Development in the area gained momentum in 1914 when a new road was built through Colwill’s estate that formed part of a new route north. [8] The current Great North Road was plagued with problems – primarily the poor repair of the bridge crossing Swanson Creek, and the steep elevation and rough condition of Don Buck’s hill.

In January 1914 a “special comissioner” for the New Zealand Herald wrote:

“This particular stretch of country, although so near to Auckland, owes its isolation to the fact that i lies somewhat off the beaten track. It is easily enough approachable by water, for it can be reach by launch from the city wharves in one hour, but the Kaipara railway wanders away to the westward of it, and the main north road which skirts it is so impassable in winter, and so rough in summer, as to count rather as a barrier than as an assistance to travellers.” [7]

However by this time a new route was being planned, heading down Lincoln Road (which until then had been a dead end road), crossing the Huruhuru Creek then heading up the hill (following the path of today’s North West motorway and Triangle Road), before joining back onto the existing Great North Road (what we call Don Buck Road). [8] Though the roads for this new route had been completed by 1914, the bridge itself was delayed by questions over its height – many settlers of the area were  opposed to the bridge completely blocking access to water traffic up the Huruhuru creek (though by then it was not nearly as important for navigation as it had been in the early days). [9] [10] The bridge was finally opened in 1916, completing the Great North Road deviation and opening up a new, convenient route through the area. [11]

Until then the area didn’t have any kind of official or even consistent name – sometimes called Lawsonville, but also considered as part of either Hobsonville or Henderson. The opening of the bridge and new road coincides with the official naming of the area (1916 is the earliest reference I can find in the papers) but there’s no confirmed evidence as to why it was given this particular name. There is a local story that Prime Minister W.F. Massey opened either the new road or the bridge, though that doesn’t seem to be the case. Mr Massey did visit Swanson and Henderson in November 1915 to assess the suitability of land in the district to gift to returned soldiers to grow fruit trees, so perhaps the district was named in honour of this visit. [12] Regardless, Massey was a very prominent public figure at the time so the name may just have been to honour the man himself rather than any specific connection he had with the area.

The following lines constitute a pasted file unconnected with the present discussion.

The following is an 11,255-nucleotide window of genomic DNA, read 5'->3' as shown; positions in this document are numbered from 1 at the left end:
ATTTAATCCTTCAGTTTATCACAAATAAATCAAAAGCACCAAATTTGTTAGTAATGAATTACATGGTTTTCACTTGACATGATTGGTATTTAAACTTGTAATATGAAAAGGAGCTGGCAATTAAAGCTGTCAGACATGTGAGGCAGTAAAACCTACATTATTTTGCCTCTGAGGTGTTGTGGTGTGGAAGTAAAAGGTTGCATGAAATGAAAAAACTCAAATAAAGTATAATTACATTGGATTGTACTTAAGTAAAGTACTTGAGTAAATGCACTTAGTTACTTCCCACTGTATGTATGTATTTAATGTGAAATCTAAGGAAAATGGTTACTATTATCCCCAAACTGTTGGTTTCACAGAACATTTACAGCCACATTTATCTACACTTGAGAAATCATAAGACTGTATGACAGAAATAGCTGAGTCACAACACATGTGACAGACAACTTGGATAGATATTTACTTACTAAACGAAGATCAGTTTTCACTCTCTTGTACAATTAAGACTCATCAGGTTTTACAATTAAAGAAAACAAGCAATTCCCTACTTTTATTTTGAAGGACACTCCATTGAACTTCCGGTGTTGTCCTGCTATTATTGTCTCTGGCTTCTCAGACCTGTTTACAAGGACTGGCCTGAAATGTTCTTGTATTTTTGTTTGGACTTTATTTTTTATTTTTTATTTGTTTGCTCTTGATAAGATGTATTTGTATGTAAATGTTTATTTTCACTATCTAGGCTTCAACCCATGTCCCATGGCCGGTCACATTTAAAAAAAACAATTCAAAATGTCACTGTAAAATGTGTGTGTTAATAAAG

It took several years for motorists to fully accept the new route through Massey it as the main road north. The steep grades of Don Buck’s Hill made it all but impassable in winter, but in summer it was still a popular route for motorists wanting to avoid the dust and nuisance of the loose metal on the main road. However in 1921 a bus heading to Muriwai Beach for the annual motor races plunged through the rotting planks of the old wooden bridge over Swanson Creek at the foot of Don Buck’s Hill and a 17-year-old girl was killed, with five others sustaining moderate injuries. [13] This incident probably helped increase the popularity of the Lincoln Bridge, and it soon became accepted as the main highway and was variously referred to as the Great North Road, the Main Road North or the Auckland to Helensville Main Highway.  In 1925 the route was described as the preferred route in fine weather (some portions further north were still unmetalled – the longer but fully metalled route through Waitakere township was still preferred in the wet). [14]

There is no doubt that the new road opened up the area to increasing settlement. In 1923 a special correspondent to the New Zealand Herald reported on the “green fields” and “well-grown shelter belts” of Massey. Country that was once “wild, desolate scrub land” had been turned into pasture and orchards. [15] A similar report appeared in 1929 when another special corespondent travelled on the “splendid highway” through Massey toward Helensville, and was astonished by the “widespread advance of settlement”. [16] By the 1930s Royal Road, Waimumu Road, Colwill Road and Moire Road were all now officially on the map, though they would have been minor, unmetalled farm roads at this stage.

Some time in the 1930s J.H. Colwill’s wife opened the Triangle Tea Rooms – named after the triangular shaped island in the junction of the roads on which it was situated (the corner of Triangle Road and Don Buck Road, although these roads had not officially been given those names at that time). [17] At this time there were still very few settlers in the area, so that Mrs Colwill decided to open tea rooms in this location shows how popular this road was for motorists. Until the Auckland Harbour Bridge opened in 1959 anyone wishing to drive north would have either used this route or caught the vehicular ferry across the harbour to Devonport.  (The tea rooms building is still standing in its original location. From the 1950s it was operating as a general store, and then as the Massey Post Office from 1965 until 1989. It has since been refurbished and is currently being used as a community facility).